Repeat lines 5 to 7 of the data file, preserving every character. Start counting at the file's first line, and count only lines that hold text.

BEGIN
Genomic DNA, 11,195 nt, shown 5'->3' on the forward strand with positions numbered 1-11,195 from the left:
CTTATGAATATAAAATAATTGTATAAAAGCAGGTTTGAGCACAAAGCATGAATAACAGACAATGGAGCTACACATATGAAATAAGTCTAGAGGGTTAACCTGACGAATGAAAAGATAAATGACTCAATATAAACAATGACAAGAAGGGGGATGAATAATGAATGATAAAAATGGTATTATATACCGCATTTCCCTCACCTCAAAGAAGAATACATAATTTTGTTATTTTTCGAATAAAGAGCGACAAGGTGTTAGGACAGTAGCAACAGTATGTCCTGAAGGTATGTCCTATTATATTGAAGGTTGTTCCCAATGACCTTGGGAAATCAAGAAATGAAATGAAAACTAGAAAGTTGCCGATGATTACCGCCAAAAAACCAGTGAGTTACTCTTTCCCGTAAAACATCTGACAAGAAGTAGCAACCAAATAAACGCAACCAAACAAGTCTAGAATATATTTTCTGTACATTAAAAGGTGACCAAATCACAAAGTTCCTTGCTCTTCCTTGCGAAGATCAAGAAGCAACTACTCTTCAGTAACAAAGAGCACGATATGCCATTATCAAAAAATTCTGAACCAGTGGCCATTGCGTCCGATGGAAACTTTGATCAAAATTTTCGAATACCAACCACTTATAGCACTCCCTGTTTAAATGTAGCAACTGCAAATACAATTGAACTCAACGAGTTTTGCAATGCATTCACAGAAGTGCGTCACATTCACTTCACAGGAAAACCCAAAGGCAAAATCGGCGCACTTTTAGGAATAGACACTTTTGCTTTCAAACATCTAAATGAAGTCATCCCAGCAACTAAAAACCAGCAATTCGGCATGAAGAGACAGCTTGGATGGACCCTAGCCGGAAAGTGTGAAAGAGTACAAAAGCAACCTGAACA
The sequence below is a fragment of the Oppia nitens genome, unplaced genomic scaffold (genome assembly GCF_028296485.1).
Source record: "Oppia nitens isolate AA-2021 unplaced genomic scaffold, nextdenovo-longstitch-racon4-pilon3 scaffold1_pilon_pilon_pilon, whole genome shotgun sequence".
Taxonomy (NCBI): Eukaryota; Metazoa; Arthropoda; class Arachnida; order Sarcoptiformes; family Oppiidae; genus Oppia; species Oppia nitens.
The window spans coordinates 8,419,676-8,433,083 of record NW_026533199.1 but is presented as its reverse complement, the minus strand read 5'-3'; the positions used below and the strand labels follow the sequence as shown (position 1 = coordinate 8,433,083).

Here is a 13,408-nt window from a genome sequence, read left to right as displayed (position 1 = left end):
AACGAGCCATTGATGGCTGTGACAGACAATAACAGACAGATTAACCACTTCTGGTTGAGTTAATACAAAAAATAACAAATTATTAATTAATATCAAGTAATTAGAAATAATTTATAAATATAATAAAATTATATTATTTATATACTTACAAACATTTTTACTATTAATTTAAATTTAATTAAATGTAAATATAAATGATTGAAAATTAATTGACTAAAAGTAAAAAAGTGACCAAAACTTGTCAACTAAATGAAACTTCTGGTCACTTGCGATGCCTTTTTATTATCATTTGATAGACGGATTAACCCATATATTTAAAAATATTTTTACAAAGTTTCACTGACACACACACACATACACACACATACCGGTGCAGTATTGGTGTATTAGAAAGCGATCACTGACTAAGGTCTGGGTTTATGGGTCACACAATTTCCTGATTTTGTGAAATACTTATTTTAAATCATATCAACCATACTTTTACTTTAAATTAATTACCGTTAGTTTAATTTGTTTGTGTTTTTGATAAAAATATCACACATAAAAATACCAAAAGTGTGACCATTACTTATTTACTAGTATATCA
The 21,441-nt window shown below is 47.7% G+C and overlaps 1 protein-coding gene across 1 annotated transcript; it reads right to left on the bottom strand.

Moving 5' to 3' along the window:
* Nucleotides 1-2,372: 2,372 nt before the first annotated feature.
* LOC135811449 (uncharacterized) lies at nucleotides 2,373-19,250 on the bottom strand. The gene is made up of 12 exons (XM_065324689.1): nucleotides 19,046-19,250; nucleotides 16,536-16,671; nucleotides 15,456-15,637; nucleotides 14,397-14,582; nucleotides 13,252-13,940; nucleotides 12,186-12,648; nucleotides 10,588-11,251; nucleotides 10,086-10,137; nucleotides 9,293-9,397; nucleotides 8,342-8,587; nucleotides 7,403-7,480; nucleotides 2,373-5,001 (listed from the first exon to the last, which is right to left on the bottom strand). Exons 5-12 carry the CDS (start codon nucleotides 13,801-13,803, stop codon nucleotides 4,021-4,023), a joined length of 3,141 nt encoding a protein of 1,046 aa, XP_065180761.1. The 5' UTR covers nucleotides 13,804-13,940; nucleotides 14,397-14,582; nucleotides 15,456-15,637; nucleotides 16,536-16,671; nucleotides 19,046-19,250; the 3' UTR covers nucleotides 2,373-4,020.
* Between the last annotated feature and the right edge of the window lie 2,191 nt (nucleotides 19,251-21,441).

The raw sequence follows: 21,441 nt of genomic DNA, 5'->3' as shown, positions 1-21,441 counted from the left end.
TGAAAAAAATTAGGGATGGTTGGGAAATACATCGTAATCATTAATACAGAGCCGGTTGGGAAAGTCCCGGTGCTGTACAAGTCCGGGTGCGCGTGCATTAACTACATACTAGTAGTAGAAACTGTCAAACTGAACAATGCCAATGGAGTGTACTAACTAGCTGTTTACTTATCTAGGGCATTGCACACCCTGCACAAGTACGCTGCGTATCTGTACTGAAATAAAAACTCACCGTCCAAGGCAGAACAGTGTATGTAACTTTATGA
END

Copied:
Taxonomy (NCBI): Eukaryota; Metazoa; Arthropoda; class Arachnida; order Sarcoptiformes; family Oppiidae; genus Oppia; species Oppia nitens.
The window spans coordinates 8,419,676-8,433,083 of record NW_026533199.1 but is presented as its reverse complement, the minus strand read 5'-3'; the positions used below and the strand labels follow the sequence as shown (position 1 = coordinate 8,433,083).

Here is a 13,408-nt window from a genome sequence, read left to right as displayed (position 1 = left end):